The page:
Luther writer Neil Cross on creating a dark world from his Wellington home video

As the writer of crime series Luther, you might find one of Neil Cross's biggest fears surprising.
ROSS GIBLIN/FAIRFAX NZ

As the writer of crime series Luther, you might find one of Neil Cross's biggest fears surprising.

This interview was originally published in February, 2016. 

Neil Cross' Wellington home is large, light and airy: all wooden floors, white walls and fresh flowers. It's hard to imagine that this is where one of television's darkest crime series is conceived.

In a room off the kitchen, a large bookshelf bears neatly-ordered figurines, film memorabilia, a framed poster advertising Cross' first novel, Mr In Between and a clapperboard from his television show, Luther.

UK author and screenwriter Neil Cross, who writes Luther and has worked on Doctor Who, has lived in Wellington for 13 years.

UK author and screenwriter Neil Cross, who writes Luther and has worked on Doctor Who, has lived in Wellington for 13 years.

A white desk beneath it is where Cross creates monstrous criminals and the troubled life of complicated cop John Luther, played on screen by Idris Elba.

The Emmy Award-winning psycho-thriller series centres on a dedicated London detective who, as well as dealing with some of the most twisted crooks imaginable, must battle his own demons.

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Cross says that he now has Elba in his mind when he writes Luther, that it is difficult for him to imagine a time when they were not the same.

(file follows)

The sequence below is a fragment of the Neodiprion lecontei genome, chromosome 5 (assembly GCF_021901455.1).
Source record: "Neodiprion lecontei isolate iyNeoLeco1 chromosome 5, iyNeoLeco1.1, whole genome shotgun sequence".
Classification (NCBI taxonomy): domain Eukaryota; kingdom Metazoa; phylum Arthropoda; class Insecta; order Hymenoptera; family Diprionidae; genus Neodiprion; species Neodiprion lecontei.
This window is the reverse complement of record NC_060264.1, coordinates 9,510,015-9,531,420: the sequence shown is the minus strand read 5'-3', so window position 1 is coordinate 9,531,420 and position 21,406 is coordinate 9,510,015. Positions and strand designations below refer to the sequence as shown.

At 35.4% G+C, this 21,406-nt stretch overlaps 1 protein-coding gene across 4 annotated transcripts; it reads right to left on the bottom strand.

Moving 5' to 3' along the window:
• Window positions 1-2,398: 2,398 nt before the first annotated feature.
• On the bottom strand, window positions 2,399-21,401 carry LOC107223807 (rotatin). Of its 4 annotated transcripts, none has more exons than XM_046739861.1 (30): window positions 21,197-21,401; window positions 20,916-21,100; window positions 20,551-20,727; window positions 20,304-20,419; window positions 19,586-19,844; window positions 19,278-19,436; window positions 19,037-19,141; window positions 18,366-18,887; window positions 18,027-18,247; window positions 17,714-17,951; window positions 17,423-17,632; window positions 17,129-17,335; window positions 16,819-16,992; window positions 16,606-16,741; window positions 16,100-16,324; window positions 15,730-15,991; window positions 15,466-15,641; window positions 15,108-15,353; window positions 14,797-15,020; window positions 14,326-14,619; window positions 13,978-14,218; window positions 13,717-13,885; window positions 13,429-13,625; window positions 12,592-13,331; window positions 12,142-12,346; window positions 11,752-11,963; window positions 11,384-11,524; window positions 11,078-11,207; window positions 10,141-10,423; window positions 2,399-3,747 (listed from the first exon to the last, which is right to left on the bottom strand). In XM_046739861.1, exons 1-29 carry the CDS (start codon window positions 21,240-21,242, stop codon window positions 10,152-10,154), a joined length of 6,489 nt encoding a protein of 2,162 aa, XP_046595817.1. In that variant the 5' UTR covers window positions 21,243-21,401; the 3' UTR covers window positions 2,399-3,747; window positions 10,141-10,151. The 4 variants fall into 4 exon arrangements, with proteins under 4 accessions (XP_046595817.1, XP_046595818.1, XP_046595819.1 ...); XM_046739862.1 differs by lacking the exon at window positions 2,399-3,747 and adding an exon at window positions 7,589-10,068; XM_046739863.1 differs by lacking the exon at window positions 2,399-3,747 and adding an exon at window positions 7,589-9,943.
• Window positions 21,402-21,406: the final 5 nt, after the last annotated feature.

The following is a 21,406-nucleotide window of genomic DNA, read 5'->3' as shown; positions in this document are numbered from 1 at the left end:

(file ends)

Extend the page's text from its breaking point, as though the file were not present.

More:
His writing ideas, or moments of "mental ovulation", as he calls them, can happen at any time.

Wellington writer Neil Cross writes the TV  psychological thriller Luther, now in its forth season.
ROSS GIBLIN/FAIRFAX NZ

Wellington writer Neil Cross writes the TV psychological thriller Luther, now in its forth season.

He could be shaving, doing the laundry, making his 10th cup of coffee for the day, or on his fifth check of the letter box, just to stretch his legs - and a new villain may enter his head.

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But his neighbours needn't worry. "It's kind of that cliche that comedians are thought of as funny professionally and miserable in their real lives, well I'm kind of the opposite to a comedian. Really dark and scary professionally, but in real life I'm just cheery and normal."

Cross doesn't know the genesis of his characters. "The truth is, I don't write what I'd like to do to other people, I write about what I'm scared other people might do to me.

Screenwriter Neil Cross on the set of Luther with actor Idris Elba.

Screenwriter Neil Cross on the set of Luther with actor Idris Elba.

"I love the fact that I'm in a position where I can frighten people, because I love being frightened in horror movies and novels. So the fact we can scare people always gives me a surge of joy."

One of Cross' real fears, believe it or not, is the dark.

"If I'm alone in the house I have to have every light on. I'm out of my mid-forties now and when I was in my 20s and winsome with a full head of hair, to say I was afraid of the dark might have seemed a bit cute and characterful. But now I'm like this broken old man, it's embarrassing."

Cross moved to Wellington 13 years ago from his native UK and now lives in the capital with his Kiwi wife Nadia, two teenage sons and three dogs. It helps to live in a nice house if you are working from home, but Cross says he could work almost anywhere. 

"I started writing in shitty, horrible bedsits," he says, before recalling a favourite anecdote from one his one his biggest inspirations, Stephen King.